What happens to insects when it snows?
By Zachary Ciras on January 7, 2022.
Migration to warmer climates
Famously, the Monarch Butterfly migration is investigated by researchers and amateur lepidopterists alike. The migration from Canada and the Northern United States occurs in the fall by a single generation of adult butterflies. An adult butterfly lives for only about four to five weeks. In this time, the generation of migrating Monarchs fly 1,900 miles to Central America. In the spring, these butterflies travel north, laying eggs and growing larvae along the way, which usually takes four or five generations to complete. The Greek origin for their name, Danaus plexippus means “sleepy transformation,” bringing to mind their ability to hibernate and metamorphose.
The “Globe Skimmer” dragonfly may travel over 11,000 miles during its annual migration between Africa and India, and others in the order Odonata migrate as well. Worldwide, large groups of moths and butterflies (Lepidoptera) migrate, as do some grasshoppers (Orthoptera), and insects in the order Coleoptera such as Ladybird beetles.
Some of the migration is on a grand scale to warm climates where insects can thrive and continue multiplying, and some of the movement appears to be in search of suitable sites in which to hibernate. Some pollinators such as bees, wasps, and hoverflies migrate to warmer climates, but most the insects around here are better suited to overwinter.
Pollinators have developed ways to perpetuate through time whilst withstanding brutally cold winters in the north. For the bumble bee, for example, the entire colony dies off save for the young queens, who consume large amounts of nectar to fill their honey stomachs, and overwinter in largely underground tree and root hollows or in the base of walls. Solitary bees are often only active a few months per year, so most of their time (including the winter) is spent in hollow reeds, trees, underground caverns, or the like. The European Honey Bee consumes its own honey over the winter t create energy to shiver around the queen to maintain her comfortable temperature. They increase the temperature around their queen even higher as she resumes egg laying.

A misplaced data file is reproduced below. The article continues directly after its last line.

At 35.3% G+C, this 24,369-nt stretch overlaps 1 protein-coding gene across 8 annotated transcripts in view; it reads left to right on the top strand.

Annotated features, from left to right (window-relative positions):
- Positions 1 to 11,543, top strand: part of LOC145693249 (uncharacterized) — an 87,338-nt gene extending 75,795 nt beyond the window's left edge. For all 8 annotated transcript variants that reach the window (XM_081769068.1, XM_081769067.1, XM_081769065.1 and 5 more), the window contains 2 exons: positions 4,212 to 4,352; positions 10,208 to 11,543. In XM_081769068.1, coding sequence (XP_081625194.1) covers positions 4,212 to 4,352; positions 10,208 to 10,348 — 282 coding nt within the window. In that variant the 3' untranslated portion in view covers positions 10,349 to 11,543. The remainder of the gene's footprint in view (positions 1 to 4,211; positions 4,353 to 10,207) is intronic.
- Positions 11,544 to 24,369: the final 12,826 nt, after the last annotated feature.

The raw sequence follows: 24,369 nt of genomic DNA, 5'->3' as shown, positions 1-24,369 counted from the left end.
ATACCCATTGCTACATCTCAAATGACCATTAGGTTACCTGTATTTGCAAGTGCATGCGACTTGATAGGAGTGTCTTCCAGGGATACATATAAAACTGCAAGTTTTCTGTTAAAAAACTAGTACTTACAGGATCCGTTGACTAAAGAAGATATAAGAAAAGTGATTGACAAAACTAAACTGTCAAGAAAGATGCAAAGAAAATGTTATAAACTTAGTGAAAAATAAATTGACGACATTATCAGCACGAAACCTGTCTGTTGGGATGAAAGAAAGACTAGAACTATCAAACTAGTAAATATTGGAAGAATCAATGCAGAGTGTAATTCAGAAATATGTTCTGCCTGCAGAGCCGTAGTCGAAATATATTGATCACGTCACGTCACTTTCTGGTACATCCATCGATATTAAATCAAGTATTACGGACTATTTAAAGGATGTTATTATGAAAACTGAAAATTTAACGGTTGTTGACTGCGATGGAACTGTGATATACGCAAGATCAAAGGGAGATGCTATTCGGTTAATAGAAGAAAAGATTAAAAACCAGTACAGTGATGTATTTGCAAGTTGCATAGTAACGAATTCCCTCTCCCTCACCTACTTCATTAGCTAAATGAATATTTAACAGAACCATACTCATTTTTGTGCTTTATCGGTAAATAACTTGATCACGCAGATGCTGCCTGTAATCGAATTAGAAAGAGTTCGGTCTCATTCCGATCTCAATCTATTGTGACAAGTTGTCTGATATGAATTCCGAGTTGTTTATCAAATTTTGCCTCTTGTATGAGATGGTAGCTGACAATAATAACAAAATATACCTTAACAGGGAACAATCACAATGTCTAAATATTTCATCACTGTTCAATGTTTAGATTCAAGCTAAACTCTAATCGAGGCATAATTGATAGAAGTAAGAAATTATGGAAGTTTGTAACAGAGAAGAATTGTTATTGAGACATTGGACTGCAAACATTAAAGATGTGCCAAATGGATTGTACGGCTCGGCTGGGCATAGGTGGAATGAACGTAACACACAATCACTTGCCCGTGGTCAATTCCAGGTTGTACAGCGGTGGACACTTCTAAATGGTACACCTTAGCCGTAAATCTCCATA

Ants, wasps (Hymenoptera), and other insects
Ants are well-known to be a eusocial creature, working hard to prepare for the future. Ants will consume large amounts of food to use through the winter months. As the temperature declines, so does their energy level. Ants become very lethargic as they recede into their overwintering sites. These sites are often under ground, under stones, under bark, or within hollows. These hollows could be in trees or even in your house! Carpenter Ants, for example, will overwinter inside your wall voids waiting for the spring. It is not uncommon to see male King ants wondering around your home on warm days or when the heat kicks on.
Wasps, especially Paper Wasps (Polistes), can overwinter in voids or under the shingles of your home and likewise emerge on warm days as spring gets closer.
Many other insect species have developed their own means to prepare for the cold weather and overwinter in places outside or even inside of your home. The large, golden haired Cluster Fly enters through gaps and crack in the fall to overwinter, often in attic voids. Ladybugs, Western Conifer Seed Bugs, the Brown Marmorated Stink Bug, and boxelder bugs follow similar behaviors.
snow fleas or snow scorpions
There is a little known insect family called Boreus, known commonly as snow scorpionflies. They are actually more closely related to fleas, so some have taken to calling them Snow Fleas. These insects (slightly larger than a house fly) are especially adapted to thriving in the snow and utilizing convection, radiation, and conduction in keeping warm. Despite the name, they are not Diptera (the order for flies) nor scorpions. They actually are more related to fleas.
According to reporting on iNaturalist, only a handful of scorpionfly observations have been reported in our service areas in MA and NH. If you find any, snap a pic and post it! They’re pretty cool animals who thrive in the cold and snow.
Snow Fleas (Springtails)
When you more commonly hear folks speaking about snow fleas, they’re probably talking about Springtails. Springtails (Collembola) are moisture and fungus seeking insects, who do stay active all year. Springtails are often called snow fleas, but they do not bite and they are not related to fleas. They are primarily found outside, but commonly seen inside as well, especially in home with moisture or fungus issues, or in window sills and near sinks and tubs. Species of Collembola have proteins which act as anti-freeze and can even survive in Arctic climates! These little buggers more indicate a potential moisture problem than cause their own trouble, besides being a nuisance.
While many insects are frozen and eliminated in frosty weather, more may actually benefit from a thick bed of snow. The snow cover can act as an insulated blanket and protect more than it destroys. A continuous snow bed for the coldest months in New England may result in a higher population of reproductive insects to emerge in the springtime. We see this trend with tick populations pretty regularly. When winters are bitter, wet, and have inconsistent snow cover, there appears to be less surviving individuals to propagate in the springtime.
Whatever the weather, Colonial Pest Control is here for you to control and prevent pest populations. Plus, there’s plenty of insects who thrive inside all year long! While our outside insect season in New England may be largely overwintering until things warm up, rodent control is firing on all cylinders! More on that next week. If there anything our experts can help you with, please don’t hesitate to give us a call at 800-525-8084 and we’ll be happy to hear from you. Until then, be well, stay healthy, and let it snow!